The Bible college Oak Hill has apologised for previously accepting a £2,000 donation from a vicar who abused members of his congregation, saying it plans to return the money.
Jonathan Fletcher was the vicar of Emmanuel Church Wimbledon until 2012. In 2017, allegations about his behaviour around other adult men started coming to light, with a full report released in March 2021. The report stated that very few people knew of the specific experiences of others in the church before 2017, but that the wider church network could have done a lot more between 2017 and 2019 to stop Fletcher's influence continuing after information had come to light.
Most people in the wider church found out about the allegations when rector Vaughan Roberts announced them at the Evangelical Missionary Assembly in June 2019.
In 2018 and October 2019, Oak Hill College in North London (pictured), as part of Kingham Hill Trust which trains people for ordination, received two gifts of £2,000, sent by Jonathan Fletcher. The gift was sent on behalf of the FC Charitable Trust, which supports the advancement of the Christian faith and of which Fletcher was then a trustee.
After receiving the October 2019 gift, the College said its "internal processes flagged the gift to be reviewed in light of what had emerged earlier in 2019."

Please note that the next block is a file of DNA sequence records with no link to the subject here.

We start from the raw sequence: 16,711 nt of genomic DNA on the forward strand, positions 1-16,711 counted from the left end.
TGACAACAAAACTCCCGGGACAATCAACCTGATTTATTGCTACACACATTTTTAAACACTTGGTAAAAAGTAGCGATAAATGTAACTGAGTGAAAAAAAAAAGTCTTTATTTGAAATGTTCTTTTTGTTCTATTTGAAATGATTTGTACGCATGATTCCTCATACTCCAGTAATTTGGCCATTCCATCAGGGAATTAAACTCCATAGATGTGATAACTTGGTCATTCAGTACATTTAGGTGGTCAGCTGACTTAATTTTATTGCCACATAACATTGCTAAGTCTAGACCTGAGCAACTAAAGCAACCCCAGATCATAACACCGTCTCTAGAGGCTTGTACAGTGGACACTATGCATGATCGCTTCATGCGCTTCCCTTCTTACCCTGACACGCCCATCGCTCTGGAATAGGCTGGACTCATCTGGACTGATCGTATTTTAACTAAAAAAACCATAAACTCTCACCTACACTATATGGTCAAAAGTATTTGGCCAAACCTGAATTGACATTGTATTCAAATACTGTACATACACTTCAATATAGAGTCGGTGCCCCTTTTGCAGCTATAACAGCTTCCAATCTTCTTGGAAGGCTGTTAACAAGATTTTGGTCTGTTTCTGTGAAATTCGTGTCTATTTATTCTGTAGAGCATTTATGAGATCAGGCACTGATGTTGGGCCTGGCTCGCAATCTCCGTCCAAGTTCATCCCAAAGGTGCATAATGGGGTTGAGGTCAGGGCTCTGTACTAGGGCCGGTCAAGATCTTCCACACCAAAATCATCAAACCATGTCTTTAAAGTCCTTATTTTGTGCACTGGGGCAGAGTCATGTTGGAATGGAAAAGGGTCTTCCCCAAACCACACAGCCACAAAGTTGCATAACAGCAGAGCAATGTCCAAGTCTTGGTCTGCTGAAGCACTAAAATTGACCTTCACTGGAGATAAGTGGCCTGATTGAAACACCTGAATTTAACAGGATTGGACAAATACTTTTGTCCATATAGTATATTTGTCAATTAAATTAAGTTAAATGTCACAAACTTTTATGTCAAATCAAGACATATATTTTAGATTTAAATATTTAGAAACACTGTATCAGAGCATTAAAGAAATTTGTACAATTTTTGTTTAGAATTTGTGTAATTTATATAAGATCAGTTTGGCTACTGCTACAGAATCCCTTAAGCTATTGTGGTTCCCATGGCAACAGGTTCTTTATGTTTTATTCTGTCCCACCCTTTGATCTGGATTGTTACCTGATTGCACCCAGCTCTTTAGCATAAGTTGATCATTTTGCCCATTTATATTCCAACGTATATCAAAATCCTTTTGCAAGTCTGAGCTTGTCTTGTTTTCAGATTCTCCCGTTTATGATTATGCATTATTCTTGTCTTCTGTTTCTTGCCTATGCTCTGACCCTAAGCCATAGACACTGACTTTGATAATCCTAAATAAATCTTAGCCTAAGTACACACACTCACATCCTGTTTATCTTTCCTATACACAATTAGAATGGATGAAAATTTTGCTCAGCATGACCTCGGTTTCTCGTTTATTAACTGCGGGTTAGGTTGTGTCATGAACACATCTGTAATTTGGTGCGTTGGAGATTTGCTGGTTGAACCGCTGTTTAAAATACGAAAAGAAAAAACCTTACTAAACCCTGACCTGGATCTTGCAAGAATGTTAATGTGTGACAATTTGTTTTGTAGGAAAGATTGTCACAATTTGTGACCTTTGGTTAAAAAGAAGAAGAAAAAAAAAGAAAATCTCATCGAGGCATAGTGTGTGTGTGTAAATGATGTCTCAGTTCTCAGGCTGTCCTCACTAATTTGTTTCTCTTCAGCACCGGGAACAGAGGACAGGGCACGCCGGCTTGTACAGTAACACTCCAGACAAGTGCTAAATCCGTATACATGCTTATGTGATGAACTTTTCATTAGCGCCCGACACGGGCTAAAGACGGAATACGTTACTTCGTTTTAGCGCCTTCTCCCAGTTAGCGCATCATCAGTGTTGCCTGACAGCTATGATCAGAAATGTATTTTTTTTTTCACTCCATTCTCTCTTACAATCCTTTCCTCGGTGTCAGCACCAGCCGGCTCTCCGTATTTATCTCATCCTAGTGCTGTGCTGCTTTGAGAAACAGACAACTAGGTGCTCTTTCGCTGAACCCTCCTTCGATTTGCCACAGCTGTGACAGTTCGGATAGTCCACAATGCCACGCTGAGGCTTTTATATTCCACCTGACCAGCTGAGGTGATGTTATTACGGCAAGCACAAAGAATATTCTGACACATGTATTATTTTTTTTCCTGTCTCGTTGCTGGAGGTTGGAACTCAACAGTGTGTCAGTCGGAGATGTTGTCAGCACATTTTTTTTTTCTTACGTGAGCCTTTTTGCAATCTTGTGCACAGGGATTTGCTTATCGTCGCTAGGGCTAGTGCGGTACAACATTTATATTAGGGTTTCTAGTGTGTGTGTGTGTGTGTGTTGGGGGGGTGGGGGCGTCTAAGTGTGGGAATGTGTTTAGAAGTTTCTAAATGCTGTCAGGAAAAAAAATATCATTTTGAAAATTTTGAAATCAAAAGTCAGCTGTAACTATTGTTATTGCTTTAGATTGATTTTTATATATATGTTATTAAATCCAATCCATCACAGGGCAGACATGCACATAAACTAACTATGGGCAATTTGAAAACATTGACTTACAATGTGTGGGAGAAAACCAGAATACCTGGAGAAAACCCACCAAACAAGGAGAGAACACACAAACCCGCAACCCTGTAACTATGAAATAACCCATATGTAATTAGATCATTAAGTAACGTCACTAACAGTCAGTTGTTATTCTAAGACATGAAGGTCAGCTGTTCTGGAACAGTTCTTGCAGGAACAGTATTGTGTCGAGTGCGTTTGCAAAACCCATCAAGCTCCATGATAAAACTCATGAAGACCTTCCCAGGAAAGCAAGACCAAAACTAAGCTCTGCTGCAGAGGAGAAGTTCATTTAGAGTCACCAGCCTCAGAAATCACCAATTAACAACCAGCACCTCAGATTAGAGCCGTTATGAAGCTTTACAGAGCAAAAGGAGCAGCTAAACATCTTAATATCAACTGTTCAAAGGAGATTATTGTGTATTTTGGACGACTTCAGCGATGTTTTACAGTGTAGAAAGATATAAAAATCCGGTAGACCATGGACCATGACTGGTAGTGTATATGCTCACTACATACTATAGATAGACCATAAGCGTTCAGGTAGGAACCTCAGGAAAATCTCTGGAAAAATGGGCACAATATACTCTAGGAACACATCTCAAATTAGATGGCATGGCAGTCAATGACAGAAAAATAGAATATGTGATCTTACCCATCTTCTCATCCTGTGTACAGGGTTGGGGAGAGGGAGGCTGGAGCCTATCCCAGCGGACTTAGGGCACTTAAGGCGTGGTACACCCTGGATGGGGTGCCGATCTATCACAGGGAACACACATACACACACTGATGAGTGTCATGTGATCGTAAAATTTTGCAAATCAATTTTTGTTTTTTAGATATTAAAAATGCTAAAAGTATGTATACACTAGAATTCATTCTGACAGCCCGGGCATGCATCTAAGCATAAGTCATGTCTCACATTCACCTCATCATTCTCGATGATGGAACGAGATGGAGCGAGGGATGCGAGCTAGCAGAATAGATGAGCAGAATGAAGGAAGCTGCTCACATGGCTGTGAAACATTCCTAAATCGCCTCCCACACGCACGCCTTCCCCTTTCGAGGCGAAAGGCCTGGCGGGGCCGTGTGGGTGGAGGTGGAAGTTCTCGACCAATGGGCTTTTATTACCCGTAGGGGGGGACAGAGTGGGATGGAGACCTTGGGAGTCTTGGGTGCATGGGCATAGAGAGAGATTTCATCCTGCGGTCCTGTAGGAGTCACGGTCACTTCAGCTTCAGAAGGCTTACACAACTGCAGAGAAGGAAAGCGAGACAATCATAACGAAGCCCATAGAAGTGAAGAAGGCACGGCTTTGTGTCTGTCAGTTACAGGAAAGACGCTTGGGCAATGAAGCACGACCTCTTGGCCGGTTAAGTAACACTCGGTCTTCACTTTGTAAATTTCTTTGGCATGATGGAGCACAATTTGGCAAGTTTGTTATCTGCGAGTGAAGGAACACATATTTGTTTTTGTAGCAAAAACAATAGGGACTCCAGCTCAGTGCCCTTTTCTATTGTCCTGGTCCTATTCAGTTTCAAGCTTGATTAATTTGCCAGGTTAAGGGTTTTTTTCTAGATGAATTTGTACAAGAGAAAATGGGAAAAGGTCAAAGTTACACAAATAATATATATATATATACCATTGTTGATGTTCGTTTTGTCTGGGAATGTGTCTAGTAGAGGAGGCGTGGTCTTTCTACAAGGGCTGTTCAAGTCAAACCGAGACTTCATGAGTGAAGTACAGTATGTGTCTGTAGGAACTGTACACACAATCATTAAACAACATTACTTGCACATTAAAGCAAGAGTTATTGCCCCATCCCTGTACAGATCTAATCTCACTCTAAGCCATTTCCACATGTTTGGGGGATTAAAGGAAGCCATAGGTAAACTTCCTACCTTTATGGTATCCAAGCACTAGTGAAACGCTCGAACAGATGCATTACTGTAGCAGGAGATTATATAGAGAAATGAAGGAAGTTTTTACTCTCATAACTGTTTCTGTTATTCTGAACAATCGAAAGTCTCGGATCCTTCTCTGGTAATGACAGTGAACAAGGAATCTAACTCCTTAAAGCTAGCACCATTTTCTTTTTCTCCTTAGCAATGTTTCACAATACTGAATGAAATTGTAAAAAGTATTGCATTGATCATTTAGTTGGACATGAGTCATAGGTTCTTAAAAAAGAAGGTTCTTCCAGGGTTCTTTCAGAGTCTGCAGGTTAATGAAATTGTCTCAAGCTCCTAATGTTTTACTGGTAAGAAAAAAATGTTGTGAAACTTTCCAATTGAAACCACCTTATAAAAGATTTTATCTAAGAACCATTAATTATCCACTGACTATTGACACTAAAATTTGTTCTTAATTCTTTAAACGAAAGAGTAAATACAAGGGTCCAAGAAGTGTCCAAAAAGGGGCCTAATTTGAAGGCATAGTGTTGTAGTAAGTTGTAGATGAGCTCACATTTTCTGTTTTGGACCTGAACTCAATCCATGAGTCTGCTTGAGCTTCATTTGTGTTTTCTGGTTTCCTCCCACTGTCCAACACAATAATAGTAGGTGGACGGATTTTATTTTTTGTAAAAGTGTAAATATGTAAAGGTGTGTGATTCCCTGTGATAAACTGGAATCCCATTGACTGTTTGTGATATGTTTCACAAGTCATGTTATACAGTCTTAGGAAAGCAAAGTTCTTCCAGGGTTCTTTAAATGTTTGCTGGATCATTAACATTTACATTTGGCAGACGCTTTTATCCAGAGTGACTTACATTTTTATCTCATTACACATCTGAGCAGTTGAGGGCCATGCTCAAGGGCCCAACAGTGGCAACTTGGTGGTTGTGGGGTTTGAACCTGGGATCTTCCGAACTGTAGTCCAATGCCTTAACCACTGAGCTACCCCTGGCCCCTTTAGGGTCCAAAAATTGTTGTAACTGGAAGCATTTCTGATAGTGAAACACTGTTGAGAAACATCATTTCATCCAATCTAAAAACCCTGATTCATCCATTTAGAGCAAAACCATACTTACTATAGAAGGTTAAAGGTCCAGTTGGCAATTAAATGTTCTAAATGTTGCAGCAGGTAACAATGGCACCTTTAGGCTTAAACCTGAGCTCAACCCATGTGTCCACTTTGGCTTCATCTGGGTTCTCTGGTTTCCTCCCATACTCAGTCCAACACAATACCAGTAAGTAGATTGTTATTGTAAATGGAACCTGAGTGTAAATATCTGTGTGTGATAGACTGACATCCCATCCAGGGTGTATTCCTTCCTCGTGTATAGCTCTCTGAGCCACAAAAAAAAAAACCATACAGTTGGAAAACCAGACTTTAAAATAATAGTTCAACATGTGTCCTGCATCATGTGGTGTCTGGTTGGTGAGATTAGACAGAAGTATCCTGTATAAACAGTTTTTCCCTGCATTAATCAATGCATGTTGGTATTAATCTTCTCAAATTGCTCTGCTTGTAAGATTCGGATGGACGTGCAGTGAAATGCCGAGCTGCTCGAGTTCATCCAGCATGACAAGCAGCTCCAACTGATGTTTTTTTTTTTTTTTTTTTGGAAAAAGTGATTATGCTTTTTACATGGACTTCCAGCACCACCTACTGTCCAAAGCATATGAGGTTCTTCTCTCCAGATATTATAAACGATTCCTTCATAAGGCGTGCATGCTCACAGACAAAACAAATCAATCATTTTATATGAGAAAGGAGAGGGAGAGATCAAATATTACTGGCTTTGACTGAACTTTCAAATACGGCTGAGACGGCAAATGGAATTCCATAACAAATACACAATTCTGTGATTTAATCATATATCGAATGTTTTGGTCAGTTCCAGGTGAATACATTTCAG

The Oak Hill leadership team referred it to a Kingham Hill trustee who had the authority to return a charitable gift and a decision was taken not to consult the Charity Commission about returning the gift. They say this was an informal consultation.
In a statement released this week, Oak Hill College said: "In light of what had been made public earlier that year, we want to acknowledge that it was wrong to receive the gift in Oct 2019. There was an opportunity to take a private but important stand against the abuses perpetrated by Jonathan Fletcher, and we failed to take it. When these gifts were recently made public, the impression will have been given to Jonathan's victims that we do not treat his actions or their suffering seriously. We deeply regret and are sorry for the hurt we will have caused and the example we set."
The Kingham Hill Trust is now asking the Charity Commission for permission to return both gifts.
The College added that changes have been made so that trustees are now reviewing financial gifts on a regular basis and that decisions like this are more clearly documented.
They add: "In light of recently published reports and those that are forthcoming, there will be much more to learn. We are grateful for external and independent insights into conservative evangelical culture and Oak Hill is committed to making every appropriate change to ensure that the needs of victims are prioritised, that abuses of power do not go unchallenged and that transparency and truthfulness are paramount."